[Marxism] what is Antiwar.com?

Louis Proyect lnp3 at panix.com
Fri Jun 11 07:07:26 MDT 2004


Steve Gabosch wrote:
> I am also interested in which sentences Louis or anyone else 
> finds "silly."

Okay, here you go.

> 5.  They divert attention from the fact that the problem facing workers 
> and farmers is capitalism, and that state power is in the hands of a 
> class of billionaire families that exploits the labor power of working 
> people.

This is silly in the sense that it is obvious. When I was in the SWP, 
there was a tendency to write bombastic SLP type formulations like this 
but at least the party was involved in concrete struggles. When you 
write this kind of silly, maximalist prose without any connections to 
the fight against the US occupation of Iraq, you place yourself in the 
camp of the Spartacist League, the SLP, etc.

> 10.  Hersh’s “exposé” relied in part on information from a retired Air 
> Force intelligence officer.
> 

More silliness. The Pentagon Papers were furnished by the same sort of 
person. And why is expose put in quotes? However the information was 
provided, it certainly had the same kind of impact as Hersh's 
investigation of the My Lai massacre. Speaking of the Pentagon Papers, 
here's an interesting anecdote. I used to know a woman named Lisa Potash 
from the SWP. She was assigned to go pick up some documents from a guy 
named Daniel Ellsburg that might have been of some interest to the 
party. She did go pick them up, but forgot them on a subway car. This 
was before they made it to the bourgeois press. Professional 
revolutionaries, indeed.

 > 13.  Hersh and Kennedy’s source is Lt. Col. Karen Kwiatkowski.
> 14.  After her retirement from a Pentagon intelligence job, she gave an 
> interview to Executive Intelligence Review a publication of the fascist 
> outfit headed by Lyndon LaRouche and authored several internet articles 
> in which she alleges a “neocon” conspiracy in the Bush administration 
> seeking to “leverage the full might of the United States to build a 
> greater Zion.”

I guess that Jack Barnes has been reading the American Enterprise 
Institute and National Review websites, where a campaign against 
Kwiatkowski has been mounted.

 >15.Related conspiracy themes are being promoted both on the ultraright
 >and among layers of left-liberals, Stalinists, and other middle-class
 >radicals ­ from Patrick Buchanan and his magazine, The American
 >Conservative, and the Buchananite web site antiwar.com, on the right,to
 >the liberal magazine The Nation in the United States and the daily
 >Guardian and weekly New Statesman in the United Kingdom, on the left.
 >
> 16.  This campaign finds a resonance among Jew haters and sectors of the 
> wealthy ruling classes in the United States and Europe and of their 
> officer corps whose positions and chances for advancement are threatened 
> by the policies being led by Defense Secretary Donald Rumsfeld to 
> transform the U.S. armed forces into a lighter, more mobile force to 
> wage Washington’s wars around the world.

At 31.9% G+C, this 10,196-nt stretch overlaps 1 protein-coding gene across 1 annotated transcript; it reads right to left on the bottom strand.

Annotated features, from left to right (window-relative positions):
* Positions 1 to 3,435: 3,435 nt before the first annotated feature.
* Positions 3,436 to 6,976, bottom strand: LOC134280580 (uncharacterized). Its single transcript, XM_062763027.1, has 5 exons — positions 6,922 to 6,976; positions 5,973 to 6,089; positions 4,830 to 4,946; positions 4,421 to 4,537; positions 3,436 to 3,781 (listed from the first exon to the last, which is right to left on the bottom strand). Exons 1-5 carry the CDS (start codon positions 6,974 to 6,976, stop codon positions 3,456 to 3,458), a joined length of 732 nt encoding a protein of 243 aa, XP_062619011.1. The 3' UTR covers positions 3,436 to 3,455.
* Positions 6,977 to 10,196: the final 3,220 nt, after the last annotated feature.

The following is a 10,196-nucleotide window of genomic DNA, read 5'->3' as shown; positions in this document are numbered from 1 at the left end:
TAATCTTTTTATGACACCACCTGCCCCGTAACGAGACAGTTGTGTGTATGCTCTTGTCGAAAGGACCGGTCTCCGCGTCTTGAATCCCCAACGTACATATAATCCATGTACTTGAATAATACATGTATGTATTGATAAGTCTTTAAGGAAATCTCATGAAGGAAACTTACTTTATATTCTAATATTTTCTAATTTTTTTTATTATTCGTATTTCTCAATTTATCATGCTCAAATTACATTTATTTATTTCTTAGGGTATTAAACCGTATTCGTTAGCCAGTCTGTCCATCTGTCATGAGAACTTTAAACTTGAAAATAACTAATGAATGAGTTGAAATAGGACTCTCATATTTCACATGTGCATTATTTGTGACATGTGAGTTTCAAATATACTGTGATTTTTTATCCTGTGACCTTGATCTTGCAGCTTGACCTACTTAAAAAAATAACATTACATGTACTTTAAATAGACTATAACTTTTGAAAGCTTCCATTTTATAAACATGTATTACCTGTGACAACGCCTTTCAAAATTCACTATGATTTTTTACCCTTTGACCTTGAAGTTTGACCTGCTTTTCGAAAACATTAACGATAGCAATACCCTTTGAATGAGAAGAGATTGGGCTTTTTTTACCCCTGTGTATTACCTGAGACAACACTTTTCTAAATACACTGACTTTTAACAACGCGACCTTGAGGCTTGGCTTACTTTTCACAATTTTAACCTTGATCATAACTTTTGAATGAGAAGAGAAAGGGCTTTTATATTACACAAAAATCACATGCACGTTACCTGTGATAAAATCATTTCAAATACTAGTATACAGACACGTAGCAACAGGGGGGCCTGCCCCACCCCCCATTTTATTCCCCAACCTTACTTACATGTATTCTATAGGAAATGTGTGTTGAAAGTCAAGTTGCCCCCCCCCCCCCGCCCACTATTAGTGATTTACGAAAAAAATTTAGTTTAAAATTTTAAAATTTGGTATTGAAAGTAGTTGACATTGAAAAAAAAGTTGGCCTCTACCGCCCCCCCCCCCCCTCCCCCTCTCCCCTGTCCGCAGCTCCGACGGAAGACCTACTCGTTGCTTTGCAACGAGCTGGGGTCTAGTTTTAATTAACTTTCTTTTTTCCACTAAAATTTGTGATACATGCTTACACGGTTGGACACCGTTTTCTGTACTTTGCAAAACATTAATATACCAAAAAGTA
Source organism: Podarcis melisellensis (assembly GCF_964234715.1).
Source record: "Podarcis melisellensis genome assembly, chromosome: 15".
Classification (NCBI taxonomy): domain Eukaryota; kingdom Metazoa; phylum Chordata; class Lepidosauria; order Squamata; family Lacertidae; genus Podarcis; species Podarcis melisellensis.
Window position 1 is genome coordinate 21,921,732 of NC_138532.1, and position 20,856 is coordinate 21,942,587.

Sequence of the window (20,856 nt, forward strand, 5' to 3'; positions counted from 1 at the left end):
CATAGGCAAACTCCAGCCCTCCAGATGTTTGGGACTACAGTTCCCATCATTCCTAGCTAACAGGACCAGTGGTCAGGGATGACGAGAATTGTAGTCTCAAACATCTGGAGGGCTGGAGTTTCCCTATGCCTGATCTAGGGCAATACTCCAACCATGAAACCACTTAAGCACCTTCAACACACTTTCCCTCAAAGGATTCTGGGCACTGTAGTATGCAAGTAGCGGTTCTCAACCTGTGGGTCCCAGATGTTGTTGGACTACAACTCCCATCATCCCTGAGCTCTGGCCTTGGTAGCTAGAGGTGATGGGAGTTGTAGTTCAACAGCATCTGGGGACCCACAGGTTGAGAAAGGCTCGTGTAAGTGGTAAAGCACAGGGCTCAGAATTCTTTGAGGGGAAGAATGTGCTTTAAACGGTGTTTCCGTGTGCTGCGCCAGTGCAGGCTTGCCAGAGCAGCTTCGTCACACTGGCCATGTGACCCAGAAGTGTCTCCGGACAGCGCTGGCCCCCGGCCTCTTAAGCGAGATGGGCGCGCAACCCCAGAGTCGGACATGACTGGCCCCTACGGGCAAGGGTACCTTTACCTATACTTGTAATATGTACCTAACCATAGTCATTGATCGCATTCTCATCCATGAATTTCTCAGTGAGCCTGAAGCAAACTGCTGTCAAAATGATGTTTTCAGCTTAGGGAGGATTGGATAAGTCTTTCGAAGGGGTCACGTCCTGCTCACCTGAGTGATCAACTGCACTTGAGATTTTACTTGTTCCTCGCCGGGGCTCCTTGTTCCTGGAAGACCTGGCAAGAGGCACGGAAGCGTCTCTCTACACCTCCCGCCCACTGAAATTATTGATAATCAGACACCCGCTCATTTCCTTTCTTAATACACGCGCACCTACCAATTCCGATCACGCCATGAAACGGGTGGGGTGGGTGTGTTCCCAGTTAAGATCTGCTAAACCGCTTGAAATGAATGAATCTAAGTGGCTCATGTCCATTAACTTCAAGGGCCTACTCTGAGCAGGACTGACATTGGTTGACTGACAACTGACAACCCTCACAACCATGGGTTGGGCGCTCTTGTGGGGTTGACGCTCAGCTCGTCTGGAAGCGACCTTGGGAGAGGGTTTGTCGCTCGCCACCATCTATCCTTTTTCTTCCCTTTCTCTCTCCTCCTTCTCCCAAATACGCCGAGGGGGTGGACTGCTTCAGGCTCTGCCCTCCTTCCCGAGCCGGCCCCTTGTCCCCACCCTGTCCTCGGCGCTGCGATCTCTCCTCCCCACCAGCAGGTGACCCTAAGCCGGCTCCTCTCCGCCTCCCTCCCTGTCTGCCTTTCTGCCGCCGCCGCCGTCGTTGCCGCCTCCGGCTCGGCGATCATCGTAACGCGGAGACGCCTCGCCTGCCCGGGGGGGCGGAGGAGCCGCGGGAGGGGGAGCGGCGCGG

This is what I would call crowning silliness of the Monty Python league 
variety. Just think about what is being said here. Stuff written in the 
antiwar Guardian, The Nation and the New Statesman (where Mark Jones 
once worked as a stringer) finds a "resonance" among Jew haters and the 
wealthy ruling classes. (Isn't "wealthy" redundant here? When my old 
friend Nelson Blackstock edited the Militant, he would have circled this 
in blue ink.) In other words, because some liberal or radical 
journalists are placing heavy emphasis on the power of the Zionist lobby 
in the USA and ideologues committed to the Likud Party within the Bush 
administration, the Militant interprets this as Jew hatred? Furthermore, 
the articles by people like Robert Fisk and Greg Palast are not only 
encouraging anti-Semitism. They are reflecting the ostensibly 
reactionary sections of the officer corps who are opposed to a "more 
mobile force" to wage wars around the world? This is beyond silliness, 
I'm afraid.

> 17.  It also finds an echo among remnants of the Stalinist bureaucracy 
> still interlacing the officer corps and “intelligence” agencies across 
> Eastern Europe; insecure layers of the middle classes and better-off 
> workers squeezed by the capitalist crisis; and Stalinist-influenced 
> liberals and petty-bourgeois radicals worldwide.

In other words, the Militant is on the front lines attacking a stealthy 
network consisting of a magazine funded by Paul Newman's spaghetti 
sauce, Lyndon Larouche, military bigwigs hostile to Rumsfeld's 
innovations and the Stalinist bureaucracy. What an amalgam.

> 19.  It is related to claims of a “cabal” promoted by Anglo-American 
> capital ­often involving the British crown and, since the October 1917 
> Russian Revolution, the Bolsheviks.

This is a reference to Larouche's nutty conspiracy theories. Can't you 
see Jack pouring through the Executive Intelligence Review clucking his 
tongue over the dismal state of the world. And nobody can save it except 
him.


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